Results and discussion
To study the differential immune-gene expression patterns induced by SARS coronavirus, PBMCs from patients with SARS and normal subjects were examined using microarray technology. We shooed to use PBMCs as these cells are more easily obtained from patients compared to other infected tissues, and the SARS-CoV has recently been shown to infect PBMCs [9, 10]. The method of global gene expression analysis using oligonucleotide microarrays has proven to be a sensitive method to develop and refine the molecular determinants of several human disorders, including cancer and autoimmune diseases, and has provided us with signatures of the immune response . Using this technology, complemented with powerful analytical methods, we compared the gene expression profiles of PBMC from a series of SARS patients with those of healthy donors. To ensure the reliability and reproducibility of the microarray analysis, Pearson Correlation factors using the signal from all the normal samples were calculated. All four control arrays have Pearson correlation coefficients (r) of >0.95, which suggests an excellent reproducibility among individual arrays in the same experiment and between normal control experiments.
Immune-response related genes which were found to be significantly up-regulated in PBMCs of SARS patients. Level of expression is expressed in Fold change (average of fold changes of ten patients, S1-S10) as compared to that of control samples from normal human subjects (C1-C4).
Gen Bank ID
Fold change (S1-S10)
Carcinoembryonic antigen-related cell adhesion molecule 8
S100 calcium binding protein A9
Bactericidal permeability-increasing protein
Peptidoglycan recognition protein
Defensin alpha 4
Antimicrobial LPS-binding protein CAP18
S100 calcium-binding protein P
Defensin alpha 1
Leukocyte immunoglobulin-like receptor, subfamily A, member 3
RAS oncogene family (RAB13)
Secretory leukocyte protease inhibitor
Neutrophil cytosolic factor 1
Interleukin 8 receptor alpha
Rag D protein
integrin, alpha 2b (antigen CD41B)
Charot-Leyden crystal protein
Nuclear factor of kappa light polypeptide gene enhancer in B-cells inhibitor, alpha
S100 calcium-binding protein A12
Tissue inhibitor of metalloproteinase 2
Formyl peptide receptor 1
Nuclear factor, interleukin 3 regulated
Complement cytolysis inhibitor (CLI)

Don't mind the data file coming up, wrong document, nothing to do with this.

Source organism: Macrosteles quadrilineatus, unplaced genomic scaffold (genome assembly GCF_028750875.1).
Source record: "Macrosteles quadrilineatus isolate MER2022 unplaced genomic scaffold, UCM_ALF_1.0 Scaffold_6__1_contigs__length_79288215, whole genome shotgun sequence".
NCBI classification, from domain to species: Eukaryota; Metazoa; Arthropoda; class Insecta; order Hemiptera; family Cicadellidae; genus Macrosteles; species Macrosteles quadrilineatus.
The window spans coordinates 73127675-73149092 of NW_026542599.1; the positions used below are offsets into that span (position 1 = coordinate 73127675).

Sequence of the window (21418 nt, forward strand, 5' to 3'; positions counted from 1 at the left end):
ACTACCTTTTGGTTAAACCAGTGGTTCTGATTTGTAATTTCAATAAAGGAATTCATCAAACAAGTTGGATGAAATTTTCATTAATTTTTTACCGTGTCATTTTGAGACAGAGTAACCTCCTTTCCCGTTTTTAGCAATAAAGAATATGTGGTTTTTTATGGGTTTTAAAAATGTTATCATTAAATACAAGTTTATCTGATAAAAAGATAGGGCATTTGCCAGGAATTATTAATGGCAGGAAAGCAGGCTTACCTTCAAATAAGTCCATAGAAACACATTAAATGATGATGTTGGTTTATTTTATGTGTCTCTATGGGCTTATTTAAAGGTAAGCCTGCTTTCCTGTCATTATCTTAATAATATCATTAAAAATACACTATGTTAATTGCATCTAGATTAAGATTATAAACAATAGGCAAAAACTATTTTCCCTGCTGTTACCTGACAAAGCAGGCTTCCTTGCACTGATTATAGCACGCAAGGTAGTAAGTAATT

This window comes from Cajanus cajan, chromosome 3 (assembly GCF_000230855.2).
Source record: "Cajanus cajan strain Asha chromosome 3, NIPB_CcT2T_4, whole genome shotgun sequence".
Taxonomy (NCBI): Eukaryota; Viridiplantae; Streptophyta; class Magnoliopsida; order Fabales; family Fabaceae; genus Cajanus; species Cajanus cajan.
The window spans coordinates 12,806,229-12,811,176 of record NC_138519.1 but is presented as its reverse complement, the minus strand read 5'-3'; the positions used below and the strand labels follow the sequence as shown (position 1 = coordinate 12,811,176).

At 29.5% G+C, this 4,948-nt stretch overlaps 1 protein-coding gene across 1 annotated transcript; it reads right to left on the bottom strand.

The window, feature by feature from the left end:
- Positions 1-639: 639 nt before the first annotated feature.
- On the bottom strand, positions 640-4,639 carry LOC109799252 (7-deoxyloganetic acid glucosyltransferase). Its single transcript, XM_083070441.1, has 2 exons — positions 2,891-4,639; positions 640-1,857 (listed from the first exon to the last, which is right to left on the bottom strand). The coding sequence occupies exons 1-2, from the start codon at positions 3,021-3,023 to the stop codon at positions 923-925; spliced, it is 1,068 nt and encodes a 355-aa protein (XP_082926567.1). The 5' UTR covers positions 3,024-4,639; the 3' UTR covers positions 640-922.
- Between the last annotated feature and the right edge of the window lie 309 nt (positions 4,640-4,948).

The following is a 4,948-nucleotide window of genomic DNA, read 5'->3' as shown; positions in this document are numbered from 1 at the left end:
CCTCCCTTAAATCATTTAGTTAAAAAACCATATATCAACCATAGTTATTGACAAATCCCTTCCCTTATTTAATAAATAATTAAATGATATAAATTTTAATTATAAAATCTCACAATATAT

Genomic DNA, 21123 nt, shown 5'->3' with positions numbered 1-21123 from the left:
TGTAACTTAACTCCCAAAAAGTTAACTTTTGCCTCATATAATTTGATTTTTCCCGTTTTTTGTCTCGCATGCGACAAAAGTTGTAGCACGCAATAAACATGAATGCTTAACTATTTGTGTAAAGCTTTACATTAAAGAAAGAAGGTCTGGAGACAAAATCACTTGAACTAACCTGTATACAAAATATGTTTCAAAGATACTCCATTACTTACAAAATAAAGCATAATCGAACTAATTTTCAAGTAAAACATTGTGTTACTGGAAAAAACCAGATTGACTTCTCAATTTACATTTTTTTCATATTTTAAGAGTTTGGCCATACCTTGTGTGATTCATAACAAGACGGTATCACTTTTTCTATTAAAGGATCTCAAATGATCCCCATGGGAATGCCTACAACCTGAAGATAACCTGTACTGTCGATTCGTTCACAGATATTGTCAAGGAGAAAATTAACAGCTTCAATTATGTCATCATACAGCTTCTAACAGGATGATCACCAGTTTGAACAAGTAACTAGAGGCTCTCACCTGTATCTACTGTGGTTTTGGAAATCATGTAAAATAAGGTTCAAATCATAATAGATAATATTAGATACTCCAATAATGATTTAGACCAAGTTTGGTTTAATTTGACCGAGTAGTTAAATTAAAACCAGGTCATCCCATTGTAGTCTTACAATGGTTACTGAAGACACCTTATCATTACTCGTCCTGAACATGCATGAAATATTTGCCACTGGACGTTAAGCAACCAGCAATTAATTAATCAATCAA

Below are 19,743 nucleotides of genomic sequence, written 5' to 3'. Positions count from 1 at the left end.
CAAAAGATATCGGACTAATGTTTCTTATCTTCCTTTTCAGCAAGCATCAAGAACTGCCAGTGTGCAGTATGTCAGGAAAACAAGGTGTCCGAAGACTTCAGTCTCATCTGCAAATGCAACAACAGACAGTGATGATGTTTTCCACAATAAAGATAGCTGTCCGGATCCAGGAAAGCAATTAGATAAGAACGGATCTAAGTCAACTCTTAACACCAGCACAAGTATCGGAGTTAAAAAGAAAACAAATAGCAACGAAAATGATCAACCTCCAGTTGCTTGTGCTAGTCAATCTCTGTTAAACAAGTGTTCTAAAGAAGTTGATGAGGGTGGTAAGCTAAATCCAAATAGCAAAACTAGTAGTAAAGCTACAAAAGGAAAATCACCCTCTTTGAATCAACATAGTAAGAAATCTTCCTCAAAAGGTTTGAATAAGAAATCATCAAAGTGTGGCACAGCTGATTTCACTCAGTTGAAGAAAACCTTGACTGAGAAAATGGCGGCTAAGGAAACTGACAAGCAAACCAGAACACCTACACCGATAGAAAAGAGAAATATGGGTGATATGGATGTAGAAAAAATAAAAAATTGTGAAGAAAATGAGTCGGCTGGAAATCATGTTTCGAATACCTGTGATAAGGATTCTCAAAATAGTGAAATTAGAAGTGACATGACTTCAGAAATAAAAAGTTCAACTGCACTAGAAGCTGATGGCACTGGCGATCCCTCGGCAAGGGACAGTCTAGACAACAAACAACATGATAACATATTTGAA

S100 calcium-binding protein A9
Inositol (myo)-1(or 4)-monophosphatase 2
T-cell acute lymphocytic leukemia 1
Alanyl (membrane) aminopeptidase
RAS oncogene family
CD9 antigen (p24)
C-type lectin, superfamily member 9
RAS oncogene family member (RAB32)
Leukocyte IgG receptor (Fc-gamma-R)
Lleukocyte immunoglobulin-like receptor, subfamily A2
Leukotriene b4 receptor
Integrin, alpha M
Phosphoinositide-3-kinase, catalytic, beta polypeptide
Myeloid cell nuclear differentiation antigen
Toll-like receptor 2
Immediate early response 3
Serine (or cysteine) proteinase inhibitor alpha-1
Platelet derived growth factor C
Frequently rearranged in advanced T-cell lymphomas
Colony stimulating factor 2 receptor beta
T-cell, immune regulator 1
Leukotriene A-4 hydrolase
Tubulin, beta, 2
Tissue inhibitor of metalloproteinase 1
Similar to vesicle-associated membrane protein 3
Lipocalins are a family of small, secreted proteins, which have little amino acid sequence homology (20–30%) but share a common three-dimensional structure [21, 22]. Tissue distribution studies have revealed that a member of this family 24p3 lipocalin (24p3) is mainly expressed in the liver during an acute phase response . It has also been detected in spleen, lung and the uterus. In the latter location, its expression has been found to be coincident with parturition, a time of major tissue remodeling and inflammation . 24p3 has also been detected in the conditioned media of LPS stimulated murine PU5.1.8 macrophages and therefore it has been suggested to function in defense against infectious agents . However, recent evidence proposed that the lipocalins may trigger apoptosis in immune cells via an unknown cell surface receptor . SARS patients with respiratory distress fulfill criteria for Acute Respiratory Distress Syndrome (ARDS) and diffuse alveolar damage is seen in the lungs on histological examination of postmortem . We speculate that upregulation of lipocalins are part of the host response in limiting unwanted tissue damage and in reducing inflammation and lung fibrosis. In addition, enhanced expression of lipocalins may play a role in the potential cause of lymphopenia observed in the majority of patients.